Technology Adoption | Q&A
Opening Up to Ed Tech: 5 Questions with Leslie Fisher
Leslie Fisher, director of Fisher Technologies
Think banning cell phones and restricting access to Web sites in your classrooms is a good idea? If so, your students will miss out on some incredible learning opportunities, according to education technology advocate Leslie Fisher.
Fisher, an education consultant and director of Fisher Technologies, said classrooms need to--and some are starting to--embrace the promise technology offers without so many restrictions on the form those technologies take. Now is the time for both educators and tech professionals to embrace all the tools students have access to and to start working on plans to bring them all together.
We caught up with Fisher, who will be speaking at next week's FETC 2011 conference in Orlando, FL, to talk about the future she envisions for the K-12 smart classroom and some of the hurdles education needs to overcome to achieve that vision.
Nagel: We've been talking about Web 2.0 for some time, and a lot of the core tools that are considered Web 2.0--wikis, blogs, and the like--have seen pretty sporadic adoption. Some love the tools; others maybe be restricted in what they can use. What are some of the trends you see in Web 2.0 adoption among educators?
Fisher: I am not seeing it as much as I would like, but I think two things are important here.
Districts need to trust their educators more. They trust them with the most important job, period: educating our future. Why don't they trust them when it comes to opening important sites to them? I can understand not wanting a student to have access, but a teacher? That does not make as much sense to me.
The other is the fact that some teachers plain ole do not want to be involved with technology, and I think there needs to be some middle ground here. A non tech teacher needs to recognize this is now a driving force in education as well as a communication and the tech people supporting that teacher have to accept that they might not participate at the level they would like them to.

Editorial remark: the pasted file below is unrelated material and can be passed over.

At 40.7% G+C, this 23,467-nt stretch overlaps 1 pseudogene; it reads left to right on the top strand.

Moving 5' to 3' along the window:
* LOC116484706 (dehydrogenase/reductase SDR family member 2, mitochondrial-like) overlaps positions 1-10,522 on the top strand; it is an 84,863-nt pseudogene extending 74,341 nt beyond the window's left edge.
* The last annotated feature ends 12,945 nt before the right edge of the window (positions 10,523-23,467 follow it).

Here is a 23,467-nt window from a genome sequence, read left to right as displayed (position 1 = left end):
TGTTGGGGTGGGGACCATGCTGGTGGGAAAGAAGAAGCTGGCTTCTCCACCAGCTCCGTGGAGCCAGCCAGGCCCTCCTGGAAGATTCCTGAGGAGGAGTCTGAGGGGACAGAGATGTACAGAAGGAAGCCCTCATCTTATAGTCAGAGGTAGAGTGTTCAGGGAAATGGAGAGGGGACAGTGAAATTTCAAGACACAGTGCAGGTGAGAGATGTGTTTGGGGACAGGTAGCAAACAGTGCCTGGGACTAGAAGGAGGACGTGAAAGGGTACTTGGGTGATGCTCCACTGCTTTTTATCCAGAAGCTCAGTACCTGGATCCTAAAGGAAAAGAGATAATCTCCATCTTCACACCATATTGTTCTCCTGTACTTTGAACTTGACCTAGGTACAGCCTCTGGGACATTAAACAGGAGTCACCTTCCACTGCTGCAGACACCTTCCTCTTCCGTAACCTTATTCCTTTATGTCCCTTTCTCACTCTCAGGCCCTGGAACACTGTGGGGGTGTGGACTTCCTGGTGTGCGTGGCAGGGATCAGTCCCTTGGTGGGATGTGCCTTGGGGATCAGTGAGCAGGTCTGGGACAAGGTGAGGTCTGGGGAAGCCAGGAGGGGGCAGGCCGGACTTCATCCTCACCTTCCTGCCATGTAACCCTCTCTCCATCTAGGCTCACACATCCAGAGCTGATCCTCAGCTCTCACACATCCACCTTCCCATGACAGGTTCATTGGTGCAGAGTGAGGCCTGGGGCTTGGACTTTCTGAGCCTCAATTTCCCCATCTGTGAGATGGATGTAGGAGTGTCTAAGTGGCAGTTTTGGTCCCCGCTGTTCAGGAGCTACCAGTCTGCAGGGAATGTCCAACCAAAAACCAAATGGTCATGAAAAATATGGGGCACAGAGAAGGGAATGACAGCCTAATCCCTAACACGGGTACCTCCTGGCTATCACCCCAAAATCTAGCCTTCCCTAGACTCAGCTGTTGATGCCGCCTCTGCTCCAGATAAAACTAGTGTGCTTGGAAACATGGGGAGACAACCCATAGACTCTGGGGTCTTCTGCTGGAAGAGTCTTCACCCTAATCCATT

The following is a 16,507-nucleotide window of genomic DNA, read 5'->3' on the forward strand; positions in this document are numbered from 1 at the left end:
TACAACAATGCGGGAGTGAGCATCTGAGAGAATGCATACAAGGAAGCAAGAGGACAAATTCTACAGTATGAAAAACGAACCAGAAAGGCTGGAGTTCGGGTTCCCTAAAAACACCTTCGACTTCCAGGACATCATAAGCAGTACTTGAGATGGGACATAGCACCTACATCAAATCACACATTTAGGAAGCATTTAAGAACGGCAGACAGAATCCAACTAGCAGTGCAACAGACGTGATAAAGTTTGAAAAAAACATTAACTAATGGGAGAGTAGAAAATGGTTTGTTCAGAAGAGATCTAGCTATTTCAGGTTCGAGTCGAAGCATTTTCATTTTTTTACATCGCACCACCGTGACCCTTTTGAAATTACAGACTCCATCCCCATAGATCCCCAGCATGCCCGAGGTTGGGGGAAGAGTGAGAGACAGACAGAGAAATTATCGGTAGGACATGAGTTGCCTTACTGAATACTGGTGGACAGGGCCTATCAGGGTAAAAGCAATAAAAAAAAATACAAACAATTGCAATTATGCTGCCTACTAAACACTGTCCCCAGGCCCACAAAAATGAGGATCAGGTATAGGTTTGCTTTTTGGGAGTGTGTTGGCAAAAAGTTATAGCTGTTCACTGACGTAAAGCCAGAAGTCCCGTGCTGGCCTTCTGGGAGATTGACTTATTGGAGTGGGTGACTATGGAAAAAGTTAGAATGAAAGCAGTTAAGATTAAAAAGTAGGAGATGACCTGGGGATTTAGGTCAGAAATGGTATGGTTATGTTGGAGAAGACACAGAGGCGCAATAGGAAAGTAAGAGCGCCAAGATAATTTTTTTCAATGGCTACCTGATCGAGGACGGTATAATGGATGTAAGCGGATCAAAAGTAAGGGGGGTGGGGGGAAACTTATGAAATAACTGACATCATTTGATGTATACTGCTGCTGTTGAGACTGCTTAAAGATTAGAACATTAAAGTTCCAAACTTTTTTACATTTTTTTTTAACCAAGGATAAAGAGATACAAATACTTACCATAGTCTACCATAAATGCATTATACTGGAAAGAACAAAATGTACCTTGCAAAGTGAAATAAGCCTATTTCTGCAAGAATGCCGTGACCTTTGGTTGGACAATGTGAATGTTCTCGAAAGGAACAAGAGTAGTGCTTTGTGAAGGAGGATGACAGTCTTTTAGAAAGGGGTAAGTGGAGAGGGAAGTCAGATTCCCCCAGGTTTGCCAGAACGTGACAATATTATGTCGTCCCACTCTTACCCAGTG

Nagel: How can Web 2.0 help teachers improve instruction?
Fisher: So many ways. In my days it was the teacher and the encyclopedia that provided information to me. Now, we have access to up to the moment information to information via the Web and can even share ideas and interact with the information via Web 2.0. This is engaging our students more and making our teachers more powerful by providing them even changing lesson plan opportunities.
David Nagel: You're addressing the "hidden" Web 2.0 in one of your upcoming presentations. What are some of the tools out there that educators should know about but don't?
Leslie Fisher: I think it is to simply be more aware about tools they might already know about, and that is what I like about a conference like FETC. I usually teach a Twitter class, and it's fun to have some die-hard Twitter heads learn something they did not know about.
Another thing is simply using your personal learning network to discover. I am constantly polling my educator friends asking them what is new, and many times the new thing I am showing off for the year came from an educator getting in touch with me to share valuable information.